Cultivation and Culinary Uses of Loganberries

Cultivation and Culinary Uses of Loganberries

Loganberries are a fascinating hybrid fruit that seamlessly blends the qualities of raspberries and blackberries. Originating from the late 19th century, this unique fruit has become a beloved addition to many British gardens, praised for its robust growth, high yield, and versatility in the kitchen. 

Loganberries are the result of an accidental cross between the red raspberry (Rubus idaeus) and the blackberry (Rubus ursinus), discovered in 1881 by James Harvey Logan, a lawyer and amateur horticulturist from California. Unlike many hybrids that fail to take root in the annals of history, loganberries thrived due to their vigorous growth and abundant fruit production. They quickly spread to various parts of the world, including the United Kingdom, where they found a perfect climate and soil for flourishing, and in places such as can be found to this day. 

In Britain, loganberries are particularly appreciated for their adaptability and hardiness. They can grow in a variety of soils and withstand the British climate, making them an excellent choice for both amateur gardeners and commercial growers. Over the years, loganberries have gained a reputation not just for their easy cultivation, but also for their distinctive tart-sweet flavor, which lends itself to a myriad of culinary applications.

Planting and Growing Loganberries

Choosing the Right Location

Loganberries thrive in full sun but can also tolerate partial shade, especially in hotter climates where some afternoon shade might protect them from scorching. When selecting a planting site, it’s essential to choose a location with good air circulation to minimize the risk of fungal diseases, which can affect loganberries if conditions are too humid.

The ideal soil for loganberries is well-drained and rich in organic matter. Sandy loam or clay loam soils with a slightly acidic to neutral pH (6.0 to 7.0) are perfect for their growth. Before planting, it’s beneficial to enrich the soil with organic compost or well-rotted manure, enhancing its fertility and moisture-retaining properties.

Planting Techniques

Loganberries can be planted either in the autumn or early spring. When planting in autumn, it’s crucial to allow enough time for the plants to establish their roots before the onset of frost. Early spring planting, after the danger of frost has passed, is also an excellent time as it allows the plants to take advantage of the growing season.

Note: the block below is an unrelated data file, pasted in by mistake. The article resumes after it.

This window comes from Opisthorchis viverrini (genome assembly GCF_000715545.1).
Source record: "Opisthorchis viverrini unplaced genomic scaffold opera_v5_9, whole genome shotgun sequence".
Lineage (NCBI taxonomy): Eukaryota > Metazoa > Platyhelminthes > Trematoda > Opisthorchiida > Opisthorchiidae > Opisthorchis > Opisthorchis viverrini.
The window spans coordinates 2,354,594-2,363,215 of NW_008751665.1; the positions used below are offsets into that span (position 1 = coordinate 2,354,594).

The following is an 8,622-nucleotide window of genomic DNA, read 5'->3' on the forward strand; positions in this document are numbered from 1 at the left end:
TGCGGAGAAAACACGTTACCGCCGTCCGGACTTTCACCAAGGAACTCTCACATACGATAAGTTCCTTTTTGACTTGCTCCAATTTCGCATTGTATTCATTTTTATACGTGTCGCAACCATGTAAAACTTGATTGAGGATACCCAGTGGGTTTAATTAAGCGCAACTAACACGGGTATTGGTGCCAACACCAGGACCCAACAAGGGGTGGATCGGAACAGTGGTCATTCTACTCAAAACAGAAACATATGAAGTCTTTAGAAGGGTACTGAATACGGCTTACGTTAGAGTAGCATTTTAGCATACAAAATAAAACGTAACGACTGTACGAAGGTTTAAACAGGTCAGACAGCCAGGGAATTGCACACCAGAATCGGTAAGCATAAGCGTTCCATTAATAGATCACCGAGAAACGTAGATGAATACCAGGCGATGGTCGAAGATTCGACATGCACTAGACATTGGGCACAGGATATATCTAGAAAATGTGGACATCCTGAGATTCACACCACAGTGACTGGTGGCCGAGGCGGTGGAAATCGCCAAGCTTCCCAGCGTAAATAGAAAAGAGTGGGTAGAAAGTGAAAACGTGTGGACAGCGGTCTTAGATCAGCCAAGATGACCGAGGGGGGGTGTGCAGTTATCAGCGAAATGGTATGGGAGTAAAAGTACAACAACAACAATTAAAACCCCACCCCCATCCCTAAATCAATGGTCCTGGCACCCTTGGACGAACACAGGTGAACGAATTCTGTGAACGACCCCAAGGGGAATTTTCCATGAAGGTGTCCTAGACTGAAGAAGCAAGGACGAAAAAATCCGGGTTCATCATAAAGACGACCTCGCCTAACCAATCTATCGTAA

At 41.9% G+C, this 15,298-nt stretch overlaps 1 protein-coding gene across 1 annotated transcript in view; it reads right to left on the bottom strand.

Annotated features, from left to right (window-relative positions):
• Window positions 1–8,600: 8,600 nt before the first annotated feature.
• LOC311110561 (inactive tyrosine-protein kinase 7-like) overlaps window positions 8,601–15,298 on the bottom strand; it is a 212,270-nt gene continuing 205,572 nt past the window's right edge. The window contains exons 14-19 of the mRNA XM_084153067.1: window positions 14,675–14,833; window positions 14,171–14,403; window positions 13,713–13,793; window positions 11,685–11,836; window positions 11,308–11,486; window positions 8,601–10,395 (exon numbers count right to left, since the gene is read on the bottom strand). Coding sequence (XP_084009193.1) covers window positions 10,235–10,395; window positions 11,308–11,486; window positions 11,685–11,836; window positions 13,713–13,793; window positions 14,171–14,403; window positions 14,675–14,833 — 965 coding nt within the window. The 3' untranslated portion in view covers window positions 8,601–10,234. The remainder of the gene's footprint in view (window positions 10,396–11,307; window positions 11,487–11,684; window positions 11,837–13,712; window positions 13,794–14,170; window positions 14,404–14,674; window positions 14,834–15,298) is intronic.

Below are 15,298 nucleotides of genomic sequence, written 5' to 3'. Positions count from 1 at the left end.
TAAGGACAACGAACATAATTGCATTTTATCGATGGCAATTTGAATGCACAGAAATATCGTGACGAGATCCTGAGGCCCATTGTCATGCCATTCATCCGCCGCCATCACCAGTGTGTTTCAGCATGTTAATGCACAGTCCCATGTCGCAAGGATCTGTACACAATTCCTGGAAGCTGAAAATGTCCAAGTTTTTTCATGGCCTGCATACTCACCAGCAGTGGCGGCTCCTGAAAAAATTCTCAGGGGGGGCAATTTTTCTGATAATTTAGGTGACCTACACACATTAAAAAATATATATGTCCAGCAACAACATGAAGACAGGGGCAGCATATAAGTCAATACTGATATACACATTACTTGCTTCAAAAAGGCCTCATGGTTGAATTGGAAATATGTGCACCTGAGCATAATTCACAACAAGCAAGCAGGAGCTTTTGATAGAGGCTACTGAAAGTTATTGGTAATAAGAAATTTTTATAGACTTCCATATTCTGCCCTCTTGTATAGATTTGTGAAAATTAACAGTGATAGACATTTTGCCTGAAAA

To plant loganberries, make a hole that is large and deep enough to hold the root system without crowdedness. To allow the plants enough of area to spread and get enough sunlight, space them two to three metres apart. Backfill the hole with soil, gently firming it around the plant’s base, after inserting the plant. To help settle the soil and remove any air pockets, give the plants lots of water.

Supporting Loganberry Canes

Loganberries produce long, trailing canes that require support to prevent them from sprawling on the ground. A sturdy trellis or wire system is ideal for this purpose. Erecting a trellis of about 1.8 to 2.4 meters in height provides sufficient support for the vigorous growth of loganberries. Secure the canes to the trellis as they grow, ensuring they are evenly spaced to promote good air circulation and light penetration.

Care and Maintenance

Watering and Mulching

Loganberries require consistent watering, particularly during dry spells, to ensure they produce plump, juicy fruit. It’s best to water deeply and infrequently, encouraging the roots to grow deeper into the soil, which enhances the plant’s drought resistance. Mulching around the base of the plants with organic material such as straw, wood chips, or compost helps retain soil moisture, suppress weeds, and regulate soil temperature.


A balanced fertilizer applied in early spring as the plants start to grow is beneficial for loganberries. Use a fertilizer with equal parts nitrogen, phosphorus, and potassium to promote healthy growth and fruit production. Over-fertilizing with nitrogen can lead to excessive vegetative growth at the expense of fruit production, so it’s essential to follow the recommended application rates.


Pruning is a critical aspect of loganberry care, helping to manage the plant’s growth and improve fruit yield. Loganberries fruit on two-year-old canes, so it’s important to distinguish between the canes that will bear fruit and the new canes that will replace them the following year.

After the harvest, prune out the canes that have borne fruit, cutting them back to ground level. This encourages the growth of new canes, which will produce fruit the next season. In late winter or early spring, thin out the remaining canes, leaving the strongest and healthiest canes spaced about 10 to 15 cm apart along the trellis. This thinning process reduces competition for light and nutrients, leading to larger and more abundant berries.

Pest and Disease Management